But all you can remember is the last time you wore this outfit and the rude comment he made.
He says he’s never loved you more than he does right now…
But all you can remember is that time you argued and he said he regretted ever meeting you.
It’s hard to forget hurtful words.
You start to wonder what’s really true. Was he telling the truth when he said you looked beautiful … or when he made that awful comment? Was he telling the truth when he said he loved you … or when he said he regretted ever meeting you?
Does he ever tell you the truth, you wonder, or does he just say what you want to hear?
That line of thinking can drive you crazy.
But it’s not just you. We ALL do it.
Human brains latch onto negative experiences. Our brains assign much greater importance to one cruel comment than a dozen compliments. This “negativity bias” is part of our programming.
And it can sabotage relationships unless you’re onto it.
In a minute, I’m going to show you a technique that will help you break free, but first try this exercise to see whether the negativity bias is at work in your love life.
Take a moment to select a relationship from your past. Now, try to think of as many special, beautiful moments from that relationship as you can.
Next, try to recall a few awful, terrible moments from that relationship.
Which did you find easier:
Coming up with good memories or bad memories?
If you’re like most people, the bad memories were easier to remember by far.
There’s a reason for that, and it dates back to the dawn of human history.
Our ancestors needed to remember which tribes were hostile, which regions were dangerous, and which plants made them sick. It was more important not to get killed than to have a good time. Those who kept their attention firmly focused on avoiding bad things were rewarded with survival.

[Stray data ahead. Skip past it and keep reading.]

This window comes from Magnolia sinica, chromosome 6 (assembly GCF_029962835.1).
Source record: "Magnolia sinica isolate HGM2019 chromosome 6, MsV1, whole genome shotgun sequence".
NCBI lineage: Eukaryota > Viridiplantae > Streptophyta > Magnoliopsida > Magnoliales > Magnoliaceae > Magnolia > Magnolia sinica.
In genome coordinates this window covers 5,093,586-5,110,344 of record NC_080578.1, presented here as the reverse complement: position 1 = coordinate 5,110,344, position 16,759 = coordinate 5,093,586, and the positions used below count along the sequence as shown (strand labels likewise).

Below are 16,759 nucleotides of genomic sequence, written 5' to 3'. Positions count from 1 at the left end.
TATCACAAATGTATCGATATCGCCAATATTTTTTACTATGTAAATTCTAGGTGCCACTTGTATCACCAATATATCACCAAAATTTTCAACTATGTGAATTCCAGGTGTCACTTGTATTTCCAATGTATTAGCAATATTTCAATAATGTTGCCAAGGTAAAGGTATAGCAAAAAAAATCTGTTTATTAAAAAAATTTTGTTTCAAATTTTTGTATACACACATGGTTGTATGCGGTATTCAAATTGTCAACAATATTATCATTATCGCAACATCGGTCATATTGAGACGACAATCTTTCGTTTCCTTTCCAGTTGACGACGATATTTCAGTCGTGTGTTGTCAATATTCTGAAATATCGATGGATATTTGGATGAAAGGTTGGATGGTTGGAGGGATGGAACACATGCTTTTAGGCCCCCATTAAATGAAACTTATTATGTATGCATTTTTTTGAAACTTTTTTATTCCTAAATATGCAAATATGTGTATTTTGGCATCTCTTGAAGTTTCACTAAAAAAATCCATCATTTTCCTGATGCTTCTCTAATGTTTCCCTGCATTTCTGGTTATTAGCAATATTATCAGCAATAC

That strategy works. You use it all the time without realizing it.
Maybe you keep your purse close to your body because you once had it stolen. Maybe you obsessively check the fluid levels in your car because you once wrecked your engine. And of course you refuse to date anyone who reminds you of THAT ex-boyfriend.
Your negativity bias helps keep you safe.
But it isn’t really your friend. It’s more like a buggy software program.
Sometimes it works to protect you from harm, which is great.
But other times it malfunctions. It tells you to remember every rude comment or small disappointment. It tells you that even one rejection is too many; you should just give up dating and spare yourself the pain.
Soon, your life becomes a series of one hurtful experience after another. There’s always something to be upset about. Someone is always cutting you down. You don’t notice the good stuff, because you’re paying so much attention to the bad stuff.
Who wants to live that way?
You can’t turn off the negativity bias, but you can outsmart it. Continue reading